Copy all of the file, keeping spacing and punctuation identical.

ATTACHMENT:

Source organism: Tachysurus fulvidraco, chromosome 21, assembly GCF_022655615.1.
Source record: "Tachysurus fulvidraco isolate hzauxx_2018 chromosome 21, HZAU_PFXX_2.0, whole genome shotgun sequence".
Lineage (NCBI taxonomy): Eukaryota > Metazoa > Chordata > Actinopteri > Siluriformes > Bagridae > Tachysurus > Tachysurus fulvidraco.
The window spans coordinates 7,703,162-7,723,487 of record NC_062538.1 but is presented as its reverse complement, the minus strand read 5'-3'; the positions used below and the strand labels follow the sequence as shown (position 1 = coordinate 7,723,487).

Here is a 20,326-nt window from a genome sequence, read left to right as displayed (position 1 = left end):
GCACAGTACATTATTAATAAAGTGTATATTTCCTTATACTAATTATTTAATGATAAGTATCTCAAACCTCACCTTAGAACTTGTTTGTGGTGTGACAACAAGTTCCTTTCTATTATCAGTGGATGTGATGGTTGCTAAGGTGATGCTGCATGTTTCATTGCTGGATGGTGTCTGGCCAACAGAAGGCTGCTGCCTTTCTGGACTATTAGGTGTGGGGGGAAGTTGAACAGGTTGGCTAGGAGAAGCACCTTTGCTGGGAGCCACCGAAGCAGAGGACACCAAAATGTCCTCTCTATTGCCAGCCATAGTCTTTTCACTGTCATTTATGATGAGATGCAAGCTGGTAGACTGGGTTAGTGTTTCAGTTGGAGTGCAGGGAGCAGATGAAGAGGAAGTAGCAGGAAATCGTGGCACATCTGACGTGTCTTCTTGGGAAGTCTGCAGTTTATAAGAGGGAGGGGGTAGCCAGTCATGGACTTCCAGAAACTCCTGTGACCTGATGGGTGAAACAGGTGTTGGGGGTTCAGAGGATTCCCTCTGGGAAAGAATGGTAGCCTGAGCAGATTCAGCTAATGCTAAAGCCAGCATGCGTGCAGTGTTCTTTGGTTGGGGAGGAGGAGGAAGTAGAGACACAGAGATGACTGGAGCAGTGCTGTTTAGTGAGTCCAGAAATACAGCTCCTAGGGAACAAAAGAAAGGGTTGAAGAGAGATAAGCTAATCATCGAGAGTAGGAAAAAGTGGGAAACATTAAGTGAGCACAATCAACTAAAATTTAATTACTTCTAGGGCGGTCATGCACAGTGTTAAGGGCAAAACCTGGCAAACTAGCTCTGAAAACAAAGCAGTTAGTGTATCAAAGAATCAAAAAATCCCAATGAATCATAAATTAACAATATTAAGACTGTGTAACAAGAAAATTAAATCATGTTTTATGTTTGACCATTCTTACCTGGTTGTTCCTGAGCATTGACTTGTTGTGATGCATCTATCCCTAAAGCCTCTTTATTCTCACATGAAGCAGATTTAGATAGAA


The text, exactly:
Source organism: Tachysurus fulvidraco, chromosome 21, assembly GCF_022655615.1.
Source record: "Tachysurus fulvidraco isolate hzauxx_2018 chromosome 21, HZAU_PFXX_2.0, whole genome shotgun sequence".
Lineage (NCBI taxonomy): Eukaryota > Metazoa > Chordata > Actinopteri > Siluriformes > Bagridae > Tachysurus > Tachysurus fulvidraco.
The window spans coordinates 7,703,162-7,723,487 of record NC_062538.1 but is presented as its reverse complement, the minus strand read 5'-3'; the positions used below and the strand labels follow the sequence as shown (position 1 = coordinate 7,723,487).

Here is a 20,326-nt window from a genome sequence, read left to right as displayed (position 1 = left end):
GCACAGTACATTATTAATAAAGTGTATATTTCCTTATACTAATTATTTAATGATAAGTATCTCAAACCTCACCTTAGAACTTGTTTGTGGTGTGACAACAAGTTCCTTTCTATTATCAGTGGATGTGATGGTTGCTAAGGTGATGCTGCATGTTTCATTGCTGGATGGTGTCTGGCCAACAGAAGGCTGCTGCCTTTCTGGACTATTAGGTGTGGGGGGAAGTTGAACAGGTTGGCTAGGAGAAGCACCTTTGCTGGGAGCCACCGAAGCAGAGGACACCAAAATGTCCTCTCTATTGCCAGCCATAGTCTTTTCACTGTCATTTATGATGAGATGCAAGCTGGTAGACTGGGTTAGTGTTTCAGTTGGAGTGCAGGGAGCAGATGAAGAGGAAGTAGCAGGAAATCGTGGCACATCTGACGTGTCTTCTTGGGAAGTCTGCAGTTTATAAGAGGGAGGGGGTAGCCAGTCATGGACTTCCAGAAACTCCTGTGACCTGATGGGTGAAACAGGTGTTGGGGGTTCAGAGGATTCCCTCTGGGAAAGAATGGTAGCCTGAGCAGATTCAGCTAATGCTAAAGCCAGCATGCGTGCAGTGTTCTTTGGTTGGGGAGGAGGAGGAAGTAGAGACACAGAGATGACTGGAGCAGTGCTGTTTAGTGAGTCCAGAAATACAGCTCCTAGGGAACAAAAGAAAGGGTTGAAGAGAGATAAGCTAATCATCGAGAGTAGGAAAAAGTGGGAAACATTAAGTGAGCACAATCAACTAAAATTTAATTACTTCTAGGGCGGTCATGCACAGTGTTAAGGGCAAAACCTGGCAAACTAGCTCTGAAAACAAAGCAGTTAGTGTATCAAAGAATCAAAAAATCCCAATGAATCATAAATTAACAATATTAAGACTGTGTAACAAGAAAATTAAATCATGTTTTATGTTTGACCATTCTTACCTGGTTGTTCCTGAGCATTGACTTGTTGTGATGCATCTATCCCTAAAGCCTCTTTATTCTCACATGAAGCAGATTTAGATAGAA